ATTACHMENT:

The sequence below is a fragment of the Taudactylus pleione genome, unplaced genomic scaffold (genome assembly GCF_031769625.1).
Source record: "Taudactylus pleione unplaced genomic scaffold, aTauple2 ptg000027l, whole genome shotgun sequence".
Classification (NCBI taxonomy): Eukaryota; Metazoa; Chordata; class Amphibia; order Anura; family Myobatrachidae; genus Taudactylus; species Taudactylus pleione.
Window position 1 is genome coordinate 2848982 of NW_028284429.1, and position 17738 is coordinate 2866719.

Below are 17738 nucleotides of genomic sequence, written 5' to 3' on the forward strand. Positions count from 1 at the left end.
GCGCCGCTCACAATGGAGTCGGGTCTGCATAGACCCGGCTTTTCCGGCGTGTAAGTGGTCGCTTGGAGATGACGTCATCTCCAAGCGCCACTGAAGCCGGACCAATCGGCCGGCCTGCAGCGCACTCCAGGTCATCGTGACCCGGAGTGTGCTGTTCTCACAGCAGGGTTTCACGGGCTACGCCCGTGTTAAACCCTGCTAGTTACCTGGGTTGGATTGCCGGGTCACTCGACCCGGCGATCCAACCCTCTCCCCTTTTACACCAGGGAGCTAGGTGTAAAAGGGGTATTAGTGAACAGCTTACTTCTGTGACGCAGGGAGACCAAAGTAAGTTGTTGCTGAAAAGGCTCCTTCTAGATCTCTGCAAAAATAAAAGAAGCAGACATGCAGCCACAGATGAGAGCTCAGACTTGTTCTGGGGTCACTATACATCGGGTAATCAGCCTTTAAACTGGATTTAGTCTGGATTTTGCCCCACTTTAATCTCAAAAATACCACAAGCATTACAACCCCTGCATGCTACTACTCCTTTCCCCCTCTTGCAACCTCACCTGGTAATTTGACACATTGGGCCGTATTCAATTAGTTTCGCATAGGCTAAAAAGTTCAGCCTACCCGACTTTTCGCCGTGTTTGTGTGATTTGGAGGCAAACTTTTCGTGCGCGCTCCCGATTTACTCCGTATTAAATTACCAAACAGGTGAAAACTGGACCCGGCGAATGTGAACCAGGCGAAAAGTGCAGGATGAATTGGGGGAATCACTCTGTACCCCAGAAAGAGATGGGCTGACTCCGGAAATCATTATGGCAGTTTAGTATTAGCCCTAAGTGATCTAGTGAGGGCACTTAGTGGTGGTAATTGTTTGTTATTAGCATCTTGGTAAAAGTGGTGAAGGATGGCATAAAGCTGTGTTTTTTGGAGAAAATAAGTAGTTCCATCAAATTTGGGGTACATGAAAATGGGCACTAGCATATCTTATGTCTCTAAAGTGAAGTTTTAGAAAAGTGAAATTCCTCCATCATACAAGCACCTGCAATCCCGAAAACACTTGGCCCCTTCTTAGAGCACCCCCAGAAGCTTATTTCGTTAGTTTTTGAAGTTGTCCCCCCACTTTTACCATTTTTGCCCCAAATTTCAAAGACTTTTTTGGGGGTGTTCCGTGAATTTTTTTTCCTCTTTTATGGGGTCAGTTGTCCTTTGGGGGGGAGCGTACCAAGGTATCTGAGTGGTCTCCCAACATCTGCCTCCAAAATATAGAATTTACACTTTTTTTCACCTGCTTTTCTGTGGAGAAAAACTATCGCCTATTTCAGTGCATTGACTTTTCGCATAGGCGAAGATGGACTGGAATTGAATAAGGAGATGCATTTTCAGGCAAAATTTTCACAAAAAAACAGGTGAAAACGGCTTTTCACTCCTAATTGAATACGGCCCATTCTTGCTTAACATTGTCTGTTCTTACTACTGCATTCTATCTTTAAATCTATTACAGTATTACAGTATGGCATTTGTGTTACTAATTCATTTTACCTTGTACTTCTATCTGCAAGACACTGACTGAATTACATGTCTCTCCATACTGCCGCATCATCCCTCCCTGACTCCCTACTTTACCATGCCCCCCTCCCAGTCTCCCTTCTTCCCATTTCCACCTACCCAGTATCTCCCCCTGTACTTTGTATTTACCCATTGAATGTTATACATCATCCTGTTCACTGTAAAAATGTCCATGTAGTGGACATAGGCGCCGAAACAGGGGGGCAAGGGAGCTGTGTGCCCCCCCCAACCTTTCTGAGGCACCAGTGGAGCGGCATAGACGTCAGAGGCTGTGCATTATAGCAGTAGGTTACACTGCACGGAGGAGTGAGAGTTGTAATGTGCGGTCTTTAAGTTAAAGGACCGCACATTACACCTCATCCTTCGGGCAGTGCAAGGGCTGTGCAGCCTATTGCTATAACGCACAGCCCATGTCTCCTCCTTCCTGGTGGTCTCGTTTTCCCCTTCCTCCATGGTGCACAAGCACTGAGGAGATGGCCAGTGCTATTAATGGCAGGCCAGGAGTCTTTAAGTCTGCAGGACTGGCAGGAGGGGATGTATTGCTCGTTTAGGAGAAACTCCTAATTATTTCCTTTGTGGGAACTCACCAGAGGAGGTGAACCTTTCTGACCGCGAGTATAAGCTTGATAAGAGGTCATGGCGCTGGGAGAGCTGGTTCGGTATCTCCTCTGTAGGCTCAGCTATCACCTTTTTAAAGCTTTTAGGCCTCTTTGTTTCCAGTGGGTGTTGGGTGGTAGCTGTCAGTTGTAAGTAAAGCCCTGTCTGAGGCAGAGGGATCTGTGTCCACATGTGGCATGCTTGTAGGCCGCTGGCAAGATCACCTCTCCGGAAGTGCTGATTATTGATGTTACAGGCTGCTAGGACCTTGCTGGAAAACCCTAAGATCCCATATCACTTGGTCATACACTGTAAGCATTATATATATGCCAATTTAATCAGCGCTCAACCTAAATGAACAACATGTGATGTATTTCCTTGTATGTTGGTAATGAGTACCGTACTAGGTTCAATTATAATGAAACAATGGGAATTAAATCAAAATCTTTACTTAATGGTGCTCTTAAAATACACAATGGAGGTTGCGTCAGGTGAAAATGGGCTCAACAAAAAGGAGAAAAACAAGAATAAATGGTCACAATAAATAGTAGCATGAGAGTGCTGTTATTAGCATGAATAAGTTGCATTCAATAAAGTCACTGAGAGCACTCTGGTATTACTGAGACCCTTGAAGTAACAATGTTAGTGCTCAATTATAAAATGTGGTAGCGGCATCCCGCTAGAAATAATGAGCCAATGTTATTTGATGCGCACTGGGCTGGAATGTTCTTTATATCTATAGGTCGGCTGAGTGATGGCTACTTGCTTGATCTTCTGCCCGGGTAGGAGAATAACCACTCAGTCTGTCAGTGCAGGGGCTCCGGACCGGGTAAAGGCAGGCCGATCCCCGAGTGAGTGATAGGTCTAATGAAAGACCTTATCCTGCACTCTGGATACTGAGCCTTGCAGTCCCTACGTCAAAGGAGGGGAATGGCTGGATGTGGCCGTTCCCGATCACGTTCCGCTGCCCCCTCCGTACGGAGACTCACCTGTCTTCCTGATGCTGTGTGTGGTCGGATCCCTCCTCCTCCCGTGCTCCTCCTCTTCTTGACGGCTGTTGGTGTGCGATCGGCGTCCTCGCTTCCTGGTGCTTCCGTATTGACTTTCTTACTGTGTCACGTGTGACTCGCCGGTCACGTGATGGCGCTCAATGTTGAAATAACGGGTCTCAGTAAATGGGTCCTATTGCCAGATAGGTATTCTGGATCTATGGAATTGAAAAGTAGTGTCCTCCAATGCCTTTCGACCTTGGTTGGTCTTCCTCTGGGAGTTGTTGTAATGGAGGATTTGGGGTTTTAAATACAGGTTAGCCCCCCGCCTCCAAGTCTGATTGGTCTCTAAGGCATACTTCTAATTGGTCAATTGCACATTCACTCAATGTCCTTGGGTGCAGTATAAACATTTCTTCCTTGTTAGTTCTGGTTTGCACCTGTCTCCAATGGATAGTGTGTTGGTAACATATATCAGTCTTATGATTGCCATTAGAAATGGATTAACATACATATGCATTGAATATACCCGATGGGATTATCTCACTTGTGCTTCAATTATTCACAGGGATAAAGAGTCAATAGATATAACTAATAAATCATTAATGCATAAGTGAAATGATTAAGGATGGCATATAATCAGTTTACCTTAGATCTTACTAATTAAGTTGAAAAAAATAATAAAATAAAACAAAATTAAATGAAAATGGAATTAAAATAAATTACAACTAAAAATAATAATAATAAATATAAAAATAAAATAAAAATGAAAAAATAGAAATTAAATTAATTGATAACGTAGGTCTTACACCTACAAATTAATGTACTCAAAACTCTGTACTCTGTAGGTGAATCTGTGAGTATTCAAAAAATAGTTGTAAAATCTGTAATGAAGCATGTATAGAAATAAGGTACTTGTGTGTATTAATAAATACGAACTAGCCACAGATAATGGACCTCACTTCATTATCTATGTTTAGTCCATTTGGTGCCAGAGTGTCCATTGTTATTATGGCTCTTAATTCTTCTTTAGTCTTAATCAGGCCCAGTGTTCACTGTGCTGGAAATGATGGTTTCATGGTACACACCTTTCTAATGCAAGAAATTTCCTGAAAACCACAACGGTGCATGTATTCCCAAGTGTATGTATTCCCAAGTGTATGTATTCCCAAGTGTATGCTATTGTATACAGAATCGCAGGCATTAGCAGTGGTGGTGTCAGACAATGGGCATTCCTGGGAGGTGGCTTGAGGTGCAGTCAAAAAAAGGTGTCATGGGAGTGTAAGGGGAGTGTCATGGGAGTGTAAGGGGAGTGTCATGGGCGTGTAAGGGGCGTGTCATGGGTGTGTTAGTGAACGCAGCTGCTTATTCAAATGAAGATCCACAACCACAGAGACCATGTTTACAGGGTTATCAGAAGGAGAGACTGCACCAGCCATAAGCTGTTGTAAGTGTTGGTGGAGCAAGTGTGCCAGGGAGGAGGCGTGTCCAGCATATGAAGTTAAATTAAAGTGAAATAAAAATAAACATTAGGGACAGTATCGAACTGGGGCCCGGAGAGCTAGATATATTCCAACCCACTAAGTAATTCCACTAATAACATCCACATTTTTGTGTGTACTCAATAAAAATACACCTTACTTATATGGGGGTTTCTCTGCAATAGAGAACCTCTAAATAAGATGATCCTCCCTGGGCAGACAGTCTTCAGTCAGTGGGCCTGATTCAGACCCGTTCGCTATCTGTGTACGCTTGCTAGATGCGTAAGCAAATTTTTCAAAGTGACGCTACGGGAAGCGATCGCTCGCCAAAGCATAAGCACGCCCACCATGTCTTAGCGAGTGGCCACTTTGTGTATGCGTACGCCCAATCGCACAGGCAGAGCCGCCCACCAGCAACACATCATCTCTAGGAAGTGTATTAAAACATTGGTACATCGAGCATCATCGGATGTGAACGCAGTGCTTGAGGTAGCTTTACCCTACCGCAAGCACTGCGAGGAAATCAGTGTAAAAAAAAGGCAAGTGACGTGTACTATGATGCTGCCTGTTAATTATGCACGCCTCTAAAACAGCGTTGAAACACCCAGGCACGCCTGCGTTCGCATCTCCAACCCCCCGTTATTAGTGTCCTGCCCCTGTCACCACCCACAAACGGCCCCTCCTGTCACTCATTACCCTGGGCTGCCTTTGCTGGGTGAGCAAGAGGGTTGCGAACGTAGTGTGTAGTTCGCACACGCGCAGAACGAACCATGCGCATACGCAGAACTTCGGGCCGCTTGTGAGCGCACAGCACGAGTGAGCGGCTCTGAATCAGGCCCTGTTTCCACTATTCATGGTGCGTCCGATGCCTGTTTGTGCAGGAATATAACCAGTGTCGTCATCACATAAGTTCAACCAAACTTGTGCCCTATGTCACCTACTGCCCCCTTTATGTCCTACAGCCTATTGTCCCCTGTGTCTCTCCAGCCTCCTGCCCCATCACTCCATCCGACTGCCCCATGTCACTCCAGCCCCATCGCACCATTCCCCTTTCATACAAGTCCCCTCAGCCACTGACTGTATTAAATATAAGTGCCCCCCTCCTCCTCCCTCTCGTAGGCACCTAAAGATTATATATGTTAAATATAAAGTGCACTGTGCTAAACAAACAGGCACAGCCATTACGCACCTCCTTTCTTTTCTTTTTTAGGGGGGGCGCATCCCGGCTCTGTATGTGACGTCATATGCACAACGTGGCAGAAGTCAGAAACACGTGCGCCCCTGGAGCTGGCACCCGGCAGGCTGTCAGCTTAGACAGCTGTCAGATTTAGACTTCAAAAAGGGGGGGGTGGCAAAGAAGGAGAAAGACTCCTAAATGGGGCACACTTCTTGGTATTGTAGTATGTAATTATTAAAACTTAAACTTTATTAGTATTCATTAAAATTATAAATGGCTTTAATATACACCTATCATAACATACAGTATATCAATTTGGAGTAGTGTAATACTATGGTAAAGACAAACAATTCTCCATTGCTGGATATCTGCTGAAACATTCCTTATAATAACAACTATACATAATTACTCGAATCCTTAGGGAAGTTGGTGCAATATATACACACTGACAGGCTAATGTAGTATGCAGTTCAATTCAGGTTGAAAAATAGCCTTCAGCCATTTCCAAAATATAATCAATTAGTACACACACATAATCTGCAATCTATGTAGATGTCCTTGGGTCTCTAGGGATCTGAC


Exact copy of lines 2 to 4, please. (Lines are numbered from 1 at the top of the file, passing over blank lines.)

Source record: "Taudactylus pleione unplaced genomic scaffold, aTauple2 ptg000027l, whole genome shotgun sequence".
Classification (NCBI taxonomy): Eukaryota; Metazoa; Chordata; class Amphibia; order Anura; family Myobatrachidae; genus Taudactylus; species Taudactylus pleione.
Window position 1 is genome coordinate 2848982 of NW_028284429.1, and position 17738 is coordinate 2866719.